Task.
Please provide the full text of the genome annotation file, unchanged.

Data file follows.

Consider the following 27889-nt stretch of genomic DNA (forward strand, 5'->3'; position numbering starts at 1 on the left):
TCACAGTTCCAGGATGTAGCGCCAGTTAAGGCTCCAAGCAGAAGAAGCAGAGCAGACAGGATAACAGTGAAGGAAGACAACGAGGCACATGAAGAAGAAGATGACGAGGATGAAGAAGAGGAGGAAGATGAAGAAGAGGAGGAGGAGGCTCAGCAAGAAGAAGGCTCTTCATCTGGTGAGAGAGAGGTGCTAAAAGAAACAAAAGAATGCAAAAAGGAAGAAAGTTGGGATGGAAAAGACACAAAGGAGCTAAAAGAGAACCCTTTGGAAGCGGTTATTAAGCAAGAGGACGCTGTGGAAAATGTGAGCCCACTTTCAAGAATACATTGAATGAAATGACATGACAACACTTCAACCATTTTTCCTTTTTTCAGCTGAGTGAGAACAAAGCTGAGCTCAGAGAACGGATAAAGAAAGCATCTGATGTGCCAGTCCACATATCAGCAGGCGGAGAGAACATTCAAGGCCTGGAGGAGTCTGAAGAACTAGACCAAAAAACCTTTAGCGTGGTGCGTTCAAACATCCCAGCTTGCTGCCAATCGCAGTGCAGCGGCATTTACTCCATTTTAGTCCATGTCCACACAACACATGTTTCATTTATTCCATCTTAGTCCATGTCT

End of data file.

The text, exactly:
Consider the following 27889-nt stretch of genomic DNA (forward strand, 5'->3'; position numbering starts at 1 on the left):
TCACAGTTCCAGGATGTAGCGCCAGTTAAGGCTCCAAGCAGAAGAAGCAGAGCAGACAGGATAACAGTGAAGGAAGACAACGAGGCACATGAAGAAGAAGATGACGAGGATGAAGAAGAGGAGGAAGATGAAGAAGAGGAGGAGGAGGCTCAGCAAGAAGAAGGCTCTTCATCTGGTGAGAGAGAGGTGCTAAAAGAAACAAAAGAATGCAAAAAGGAAGAAAGTTGGGATGGAAAAGACACAAAGGAGCTAAAAGAGAACCCTTTGGAAGCGGTTATTAAGCAAGAGGACGCTGTGGAAAATGTGAGCCCACTTTCAAGAATACATTGAATGAAATGACATGACAACACTTCAACCATTTTTCCTTTTTTCAGCTGAGTGAGAACAAAGCTGAGCTCAGAGAACGGATAAAGAAAGCATCTGATGTGCCAGTCCACATATCAGCAGGCGGAGAGAACATTCAAGGCCTGGAGGAGTCTGAAGAACTAGACCAAAAAACCTTTAGCGTGGTGCGTTCAAACATCCCAGCTTGCTGCCAATCGCAGTGCAGCGGCATTTACTCCATTTTAGTCCATGTCCACACAACACATGTTTCATTTATTCCATCTTAGTCCATGTCT